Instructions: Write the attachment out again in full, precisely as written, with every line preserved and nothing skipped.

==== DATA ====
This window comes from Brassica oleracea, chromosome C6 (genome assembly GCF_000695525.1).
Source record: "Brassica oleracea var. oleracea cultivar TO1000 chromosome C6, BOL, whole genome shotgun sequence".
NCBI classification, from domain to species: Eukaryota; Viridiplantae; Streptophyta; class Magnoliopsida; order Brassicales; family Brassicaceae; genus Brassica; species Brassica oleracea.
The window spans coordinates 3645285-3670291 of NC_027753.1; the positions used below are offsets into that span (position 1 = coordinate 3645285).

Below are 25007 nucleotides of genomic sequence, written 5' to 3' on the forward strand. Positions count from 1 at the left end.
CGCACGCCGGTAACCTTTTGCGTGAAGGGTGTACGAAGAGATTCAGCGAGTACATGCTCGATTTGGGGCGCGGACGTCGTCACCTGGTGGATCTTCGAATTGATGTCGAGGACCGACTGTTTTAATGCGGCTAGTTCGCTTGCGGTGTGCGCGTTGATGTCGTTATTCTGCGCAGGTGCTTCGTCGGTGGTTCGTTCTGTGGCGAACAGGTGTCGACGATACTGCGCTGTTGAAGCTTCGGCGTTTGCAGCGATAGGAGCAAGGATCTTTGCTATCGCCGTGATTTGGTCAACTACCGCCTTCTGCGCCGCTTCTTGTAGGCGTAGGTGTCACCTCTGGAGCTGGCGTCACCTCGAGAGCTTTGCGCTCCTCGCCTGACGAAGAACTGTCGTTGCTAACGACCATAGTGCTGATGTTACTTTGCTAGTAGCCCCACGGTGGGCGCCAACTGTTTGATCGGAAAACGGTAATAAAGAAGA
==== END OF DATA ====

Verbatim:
This window comes from Brassica oleracea, chromosome C6 (genome assembly GCF_000695525.1).
Source record: "Brassica oleracea var. oleracea cultivar TO1000 chromosome C6, BOL, whole genome shotgun sequence".
NCBI classification, from domain to species: Eukaryota; Viridiplantae; Streptophyta; class Magnoliopsida; order Brassicales; family Brassicaceae; genus Brassica; species Brassica oleracea.
The window spans coordinates 3645285-3670291 of NC_027753.1; the positions used below are offsets into that span (position 1 = coordinate 3645285).

Below are 25007 nucleotides of genomic sequence, written 5' to 3' on the forward strand. Positions count from 1 at the left end.
CGCACGCCGGTAACCTTTTGCGTGAAGGGTGTACGAAGAGATTCAGCGAGTACATGCTCGATTTGGGGCGCGGACGTCGTCACCTGGTGGATCTTCGAATTGATGTCGAGGACCGACTGTTTTAATGCGGCTAGTTCGCTTGCGGTGTGCGCGTTGATGTCGTTATTCTGCGCAGGTGCTTCGTCGGTGGTTCGTTCTGTGGCGAACAGGTGTCGACGATACTGCGCTGTTGAAGCTTCGGCGTTTGCAGCGATAGGAGCAAGGATCTTTGCTATCGCCGTGATTTGGTCAACTACCGCCTTCTGCGCCGCTTCTTGTAGGCGTAGGTGTCACCTCTGGAGCTGGCGTCACCTCGAGAGCTTTGCGCTCCTCGCCTGACGAAGAACTGTCGTTGCTAACGACCATAGTGCTGATGTTACTTTGCTAGTAGCCCCACGGTGGGCGCCAACTGTTTGATCGGAAAACGGTAATAAAGAAGA